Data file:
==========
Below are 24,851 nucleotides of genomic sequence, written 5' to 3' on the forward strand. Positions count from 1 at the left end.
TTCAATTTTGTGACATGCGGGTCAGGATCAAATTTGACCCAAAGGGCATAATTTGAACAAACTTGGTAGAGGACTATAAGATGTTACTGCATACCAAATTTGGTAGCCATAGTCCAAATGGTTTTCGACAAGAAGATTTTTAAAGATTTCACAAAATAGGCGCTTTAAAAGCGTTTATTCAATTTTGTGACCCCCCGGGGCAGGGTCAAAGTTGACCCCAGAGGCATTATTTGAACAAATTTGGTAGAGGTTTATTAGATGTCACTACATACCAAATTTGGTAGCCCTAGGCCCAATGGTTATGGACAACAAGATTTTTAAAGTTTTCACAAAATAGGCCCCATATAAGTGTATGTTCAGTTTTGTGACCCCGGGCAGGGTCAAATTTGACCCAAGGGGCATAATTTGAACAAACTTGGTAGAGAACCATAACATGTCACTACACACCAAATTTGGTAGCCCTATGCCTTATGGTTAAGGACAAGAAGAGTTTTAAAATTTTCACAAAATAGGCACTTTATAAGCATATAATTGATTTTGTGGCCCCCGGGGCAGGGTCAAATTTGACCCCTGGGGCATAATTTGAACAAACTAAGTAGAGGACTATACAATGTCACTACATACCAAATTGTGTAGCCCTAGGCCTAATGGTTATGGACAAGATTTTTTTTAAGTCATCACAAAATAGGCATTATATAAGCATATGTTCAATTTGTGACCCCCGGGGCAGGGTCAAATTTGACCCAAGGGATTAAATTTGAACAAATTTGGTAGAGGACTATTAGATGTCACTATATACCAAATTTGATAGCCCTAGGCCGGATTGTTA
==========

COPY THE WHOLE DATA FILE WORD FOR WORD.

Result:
Below are 24,851 nucleotides of genomic sequence, written 5' to 3' on the forward strand. Positions count from 1 at the left end.
TTCAATTTTGTGACATGCGGGTCAGGATCAAATTTGACCCAAAGGGCATAATTTGAACAAACTTGGTAGAGGACTATAAGATGTTACTGCATACCAAATTTGGTAGCCATAGTCCAAATGGTTTTCGACAAGAAGATTTTTAAAGATTTCACAAAATAGGCGCTTTAAAAGCGTTTATTCAATTTTGTGACCCCCCGGGGCAGGGTCAAAGTTGACCCCAGAGGCATTATTTGAACAAATTTGGTAGAGGTTTATTAGATGTCACTACATACCAAATTTGGTAGCCCTAGGCCCAATGGTTATGGACAACAAGATTTTTAAAGTTTTCACAAAATAGGCCCCATATAAGTGTATGTTCAGTTTTGTGACCCCGGGCAGGGTCAAATTTGACCCAAGGGGCATAATTTGAACAAACTTGGTAGAGAACCATAACATGTCACTACACACCAAATTTGGTAGCCCTATGCCTTATGGTTAAGGACAAGAAGAGTTTTAAAATTTTCACAAAATAGGCACTTTATAAGCATATAATTGATTTTGTGGCCCCCGGGGCAGGGTCAAATTTGACCCCTGGGGCATAATTTGAACAAACTAAGTAGAGGACTATACAATGTCACTACATACCAAATTGTGTAGCCCTAGGCCTAATGGTTATGGACAAGATTTTTTTTAAGTCATCACAAAATAGGCATTATATAAGCATATGTTCAATTTGTGACCCCCGGGGCAGGGTCAAATTTGACCCAAGGGATTAAATTTGAACAAATTTGGTAGAGGACTATTAGATGTCACTATATACCAAATTTGATAGCCCTAGGCCGGATTGTTA